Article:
Planet of the Eyes - Designing the Robot
Published 4 years ago
1.1 K
Inspiration to In-game
Planet of the Eyes is a retro puzzle adventure game by Cococucumber featuring an atmospheric journey of a lone robot through a mysterious world.
A finalist for “Best Indie Game” at the Canadian Videogame Awards, players are guided through a stunning visual mix of puzzle and platforming challenges by audio logs left by another survivor to explore an unknown world filled with danger.

Design Challenge

At the start of production, one of our first challenges was to create a robot protagonist that combined form and function, while still having a unique, recognizable look.
As the themes in Planet of the Eyes revolve around isolation and going on a journey to confront a new frontier, we took inspiration from the stories of Isaac Asimov, retro sci-fi covers from the 50s and 60s, and other more famous robot characters to see what could work. We began with some visual references:

The Brief

Looking at these robots, we latched on to the more humanoid designs, with strong shapes and prominent eyes. These designs work well as they allow the player relate to the character, almost in a little brother type of way. As the robot in Planet of the Eyes is a silent protagonist, we wanted to nurture this connection even more, to really let the players to project their thoughts and feelings on to the character.
Another idea we wanted to get across is that he’s quite a young robot, probably the equivalent of a human toddler. When he’s navigating his way through the world, we want you to see that he is in fact quite small as compared to his environment, and so his size needed to reflect this.
Also, the scale of the robot makes it even more visceral when the character gets crushed, killed by spikes or smashed into pieces - which, unfortunately (or fortunately?), is consequence of playing the game.
After several rounds of sketches for robot designs based on loose categories, like ‘boxy’, ‘toy-like’ and ‘shelled’, we came upon a design that is inspired by a polaroid camera.
This design stood out to us because of several reasons. First, we wanted to set up at the start of the game that the main character is an exploration robot, and so having the face of the robot reflect the design of a camera was a good tie-in to this idea.


Another reason we chose this design was because it was a nod to the retro influences in the design direction. Visually, Planet of the Eyes is inspired by the colourful retro sci-fi artworks of Syd Mead and Ed Valigursky. Their use of limited but saturated colour palettes is something that we wanted to convey in our game; a contrast to the darker undertones in the story and music.
The retro polaroid camera also brought back a sense of nostalgia and optimism in space age exploration, a feeling that we wanted to get across in Planet of the Eyes.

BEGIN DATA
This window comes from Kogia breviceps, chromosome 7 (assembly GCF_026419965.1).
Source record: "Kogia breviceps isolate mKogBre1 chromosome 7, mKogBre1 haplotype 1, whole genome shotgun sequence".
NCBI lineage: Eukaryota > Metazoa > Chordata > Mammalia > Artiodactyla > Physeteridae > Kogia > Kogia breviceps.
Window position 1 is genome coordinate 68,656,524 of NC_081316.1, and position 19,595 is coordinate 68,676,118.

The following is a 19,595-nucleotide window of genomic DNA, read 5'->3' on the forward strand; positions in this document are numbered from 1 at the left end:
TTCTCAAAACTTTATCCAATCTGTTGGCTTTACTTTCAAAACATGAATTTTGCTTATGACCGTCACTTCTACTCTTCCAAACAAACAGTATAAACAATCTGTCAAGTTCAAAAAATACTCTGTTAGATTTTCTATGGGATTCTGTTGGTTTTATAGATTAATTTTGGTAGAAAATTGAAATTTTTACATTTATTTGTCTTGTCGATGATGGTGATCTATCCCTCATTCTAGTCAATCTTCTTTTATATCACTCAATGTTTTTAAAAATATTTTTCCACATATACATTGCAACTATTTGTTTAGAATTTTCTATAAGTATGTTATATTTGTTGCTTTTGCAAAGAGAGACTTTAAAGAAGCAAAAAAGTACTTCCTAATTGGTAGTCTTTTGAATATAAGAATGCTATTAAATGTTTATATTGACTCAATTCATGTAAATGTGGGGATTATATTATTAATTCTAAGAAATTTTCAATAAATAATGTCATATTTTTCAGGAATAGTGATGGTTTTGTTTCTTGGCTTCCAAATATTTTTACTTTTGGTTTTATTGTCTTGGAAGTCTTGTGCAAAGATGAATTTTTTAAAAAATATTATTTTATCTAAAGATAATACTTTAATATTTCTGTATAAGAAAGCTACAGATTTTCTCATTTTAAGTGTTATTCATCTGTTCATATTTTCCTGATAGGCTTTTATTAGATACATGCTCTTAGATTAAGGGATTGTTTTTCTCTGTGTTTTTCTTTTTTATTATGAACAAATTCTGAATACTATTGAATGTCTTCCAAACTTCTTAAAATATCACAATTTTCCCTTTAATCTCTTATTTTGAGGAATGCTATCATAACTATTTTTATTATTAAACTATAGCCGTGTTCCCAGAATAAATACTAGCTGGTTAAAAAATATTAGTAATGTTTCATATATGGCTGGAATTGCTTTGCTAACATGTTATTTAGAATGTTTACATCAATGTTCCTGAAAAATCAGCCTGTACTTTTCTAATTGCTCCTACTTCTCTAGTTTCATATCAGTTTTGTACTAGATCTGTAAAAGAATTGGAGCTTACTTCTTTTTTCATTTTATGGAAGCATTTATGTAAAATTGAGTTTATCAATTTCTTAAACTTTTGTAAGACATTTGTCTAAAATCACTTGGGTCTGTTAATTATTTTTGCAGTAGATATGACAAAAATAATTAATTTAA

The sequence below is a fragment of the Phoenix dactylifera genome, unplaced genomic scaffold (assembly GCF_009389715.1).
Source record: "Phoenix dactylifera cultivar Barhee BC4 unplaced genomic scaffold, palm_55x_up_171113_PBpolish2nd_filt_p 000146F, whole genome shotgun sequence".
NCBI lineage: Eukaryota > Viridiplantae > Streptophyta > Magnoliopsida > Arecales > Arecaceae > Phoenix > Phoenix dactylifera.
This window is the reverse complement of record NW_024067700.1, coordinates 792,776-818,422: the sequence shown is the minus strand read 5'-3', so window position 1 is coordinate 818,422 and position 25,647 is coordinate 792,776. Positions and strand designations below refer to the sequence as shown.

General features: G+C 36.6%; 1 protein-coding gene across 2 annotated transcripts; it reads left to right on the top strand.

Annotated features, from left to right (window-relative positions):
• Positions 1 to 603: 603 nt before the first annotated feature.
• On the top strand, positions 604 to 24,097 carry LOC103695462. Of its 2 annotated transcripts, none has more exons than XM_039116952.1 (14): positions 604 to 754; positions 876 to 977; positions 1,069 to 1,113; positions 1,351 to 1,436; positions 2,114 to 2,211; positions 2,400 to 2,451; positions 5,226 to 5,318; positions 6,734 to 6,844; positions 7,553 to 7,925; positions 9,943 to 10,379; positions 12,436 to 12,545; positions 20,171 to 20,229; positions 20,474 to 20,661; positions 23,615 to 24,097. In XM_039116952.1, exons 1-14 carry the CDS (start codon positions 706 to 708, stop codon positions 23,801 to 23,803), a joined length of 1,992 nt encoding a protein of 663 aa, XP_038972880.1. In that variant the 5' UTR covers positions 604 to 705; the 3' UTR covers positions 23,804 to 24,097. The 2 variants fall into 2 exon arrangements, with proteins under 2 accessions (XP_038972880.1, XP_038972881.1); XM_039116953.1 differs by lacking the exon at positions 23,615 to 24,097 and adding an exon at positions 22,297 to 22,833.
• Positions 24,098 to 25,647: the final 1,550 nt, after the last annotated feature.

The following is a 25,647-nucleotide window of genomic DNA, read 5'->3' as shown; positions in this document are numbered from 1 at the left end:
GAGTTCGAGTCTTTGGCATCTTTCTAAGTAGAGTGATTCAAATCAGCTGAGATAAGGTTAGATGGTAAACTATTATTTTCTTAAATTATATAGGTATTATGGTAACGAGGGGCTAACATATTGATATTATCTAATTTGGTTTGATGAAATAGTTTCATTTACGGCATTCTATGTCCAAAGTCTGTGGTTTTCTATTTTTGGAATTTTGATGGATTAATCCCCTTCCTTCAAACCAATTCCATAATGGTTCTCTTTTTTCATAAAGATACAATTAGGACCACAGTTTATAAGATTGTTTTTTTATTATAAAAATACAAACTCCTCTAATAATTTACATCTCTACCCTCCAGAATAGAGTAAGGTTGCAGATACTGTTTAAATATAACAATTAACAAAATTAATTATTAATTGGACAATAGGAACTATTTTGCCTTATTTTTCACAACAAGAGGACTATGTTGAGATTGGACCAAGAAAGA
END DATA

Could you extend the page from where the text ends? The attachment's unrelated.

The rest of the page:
Finally, the test of what made this robot work was to see the character in motion. We animated the run cycle and suddenly this robot came to life and radiated cuteness.

Silent Robot

We made a design choice during the pre-production stage that the robot should be a silent character to really give the player an experience of uninterrupted gameplay flow, and to immerse them in the world through the audio narrative.
The story in Planet of the Eyes is told through audio tapes left behind by Zack, the night watchman on-board the crashed spaceship, which are picked up by the player along the way. You can listen to one of the audio logs in the story trailer below.

Personal Connection

Thus we faced the challenge how to convey the robot’s personality without using text. So how did we do this?
One way was to work with the in-game camera. At the start of the game, we were conscious to keep the camera fairly close to the robot. This helps the player connect with the character early on, and solidify a bond with the robot.
On a slightly darker note, we thought that adding in a lot of opportunities for the robot to fail or die, the player ends up rooting for the character even more. We especially like the one where the robot gets pulled apart by the beetle in the pipes level. The robot struggling - but ultimately getting ripped apart- followed by a fast respawn time really helps the player feel the failure, and nudges them to try again.

Do the Dance!

Another interesting thing that we noticed when we were showed the game to new people was that they would pick up the controller try out every button. This inspired us to include a dance button, where the robot does a little dance animation. It serves no purpose other than to charm and entertain the player. From the smiles we’ve been getting when we watch players discover this, we think it was a good call!

Final Thoughts

Looking back, we think that the robot design achieved what we set out to do: to create a relatable and unique character that is recognizable and emphasizes the story and experience in the game. Through the use of animation and the camera, we crafted an opportunity for the player to feel responsible for this little robot, and the desire to pilot him through to the end.
When we designed the robot, we drew inspiration from retro sci-fi influences in their use of colour and sense of space-age adventure. The Polaroid camera influence in the robot gave this guy a distinct and relevant look which we’ve grown fond of, and hope you do too.
Planet of the Eyes is available now on PS4, Xbox One and Steam (PC/Mac).
The developers, Cococucumber, can be followed on Twitter, Facebook, YouTube, Instagram, and on Made With Unity.
Nathaniel Ventura
Product Marketing Manager - Marketer